Interestingly, this has actually changed in Big Sur where external booting of both validly signed macOS installers and macOS external boot volumes is now permitted by default. The only caveat here is while an external macOS bootable volume may be validly signed, since M1 Macs came with Big Sur preinstalled it cannot load an older OS.
Returning to the larger question though, is the removal of the firmware password security option for M1 Macs a major problem or a non-issue? To answer this, we have to explore:
- How someone could load an OS on a Mac other than the default bootable volume
- How someone could erase / wipe and reinstall macOS
On macOS Catalina, the following is experienced as a local admin user when attempting to boot to the recovery OS when a Mac is:
- FileVault encrypted
- Firmware password protected
- External OS / device booting is restricted
- Mac is started / rebooted, holding down Option or recovery OS key combination after POST chime.
- Firmware password prompt is displayed.
- With correct firmware password, boot picker is displayed.
- With external boot restriction enabled (default), can only select local disk bootable volumes or press key combination for recovery OS.
- In recovery OS, admin users on the Mac is displayed to authenticate to access recovery options.
- If no admin credentials are known, an option to provide the FileVault recovery key is available.
- Once authenticated as an admin or with recovery key, all recovery options are available including erasing the internal disk and reinstalling a new OS.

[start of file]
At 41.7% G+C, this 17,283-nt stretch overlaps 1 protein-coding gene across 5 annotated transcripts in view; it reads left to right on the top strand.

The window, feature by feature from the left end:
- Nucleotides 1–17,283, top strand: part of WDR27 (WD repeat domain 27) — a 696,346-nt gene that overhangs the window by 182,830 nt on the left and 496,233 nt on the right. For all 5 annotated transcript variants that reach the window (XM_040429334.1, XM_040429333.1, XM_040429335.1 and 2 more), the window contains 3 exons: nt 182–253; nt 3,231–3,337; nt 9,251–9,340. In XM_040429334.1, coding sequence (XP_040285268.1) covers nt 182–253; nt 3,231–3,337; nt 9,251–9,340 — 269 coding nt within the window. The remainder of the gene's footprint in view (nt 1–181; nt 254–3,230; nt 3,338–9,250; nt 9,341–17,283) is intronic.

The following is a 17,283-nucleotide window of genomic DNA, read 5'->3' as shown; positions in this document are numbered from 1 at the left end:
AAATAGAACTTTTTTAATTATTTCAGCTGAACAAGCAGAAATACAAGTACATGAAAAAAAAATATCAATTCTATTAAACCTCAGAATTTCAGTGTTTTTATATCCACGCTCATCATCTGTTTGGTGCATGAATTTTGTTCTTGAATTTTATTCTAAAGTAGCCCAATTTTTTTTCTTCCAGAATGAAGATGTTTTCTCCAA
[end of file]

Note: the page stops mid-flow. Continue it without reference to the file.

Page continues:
Ultimately, the only element in this process that prevents an admin user from booting to a different OS or the recovery OS is a configured firmware password. So for environments where all or most of your users are admins, the firmware password is your only safety net. In environments that have yet to enable FileVault encryption (excluding physical exfiltration of the storage media on Intel Macs), I would argue firmware passwords are a must!
Given that M1 Macs do not have a firmware password option, any user with valid admin credentials can load macOS installers, other bootable macOS volumes so long as they are also running Big Sur, as well as fully erase and reinstall macOS.
But what if your users are not admins?
In my testing on an M1 Mac, while nothing prevents a standard user from booting to the recovery OS (this process is different on M1 Macs) with FileVault enabled a standard user with the Secure Token can’t authenticate as themselves to actually access the recovery OS options. This is reserved only for admin users. Even if the user were to select the ‘Forgot all passwords’ option, they would still need to provide the FileVault recovery key which presumably they don’t have. The following is the end user experience:
- Mac is started / rebooted, holding down option or recovery OS key combination after POST chime.
- User loads recovery OS.
- In recovery OS, only local admin users are listed for authentication. As such, the standard user is not able to proceed & access the recovery OS options.
In this way, so long as your users are not admins Apple’s claim of FileVault being an equivalent level of security is valid… but only in that context. We MacAdmins know full well that there are org VIPs, developers, and other constituents that require (and sometimes demand) admin rights. And so here we are yet again where Apple removes functionality that gave us as a greater level of control and security of our organization’s Mac devices to only have no equivalent alternative.
Schools and other environments who need to more strictly manage their Macs will likely feel the brunt of this change, especially if users are admins by default and you don’t have a config management tool to keep your Macs. Without the firmware password, FileVault is definitely a must, and for those that may have tried to avoid that leap this would appear to no longer be an option on Apple Silicon.
If the removal of the firmware password for M1 Macs is problem for you, I would strongly urge you to file a radar and contact your Apple rep.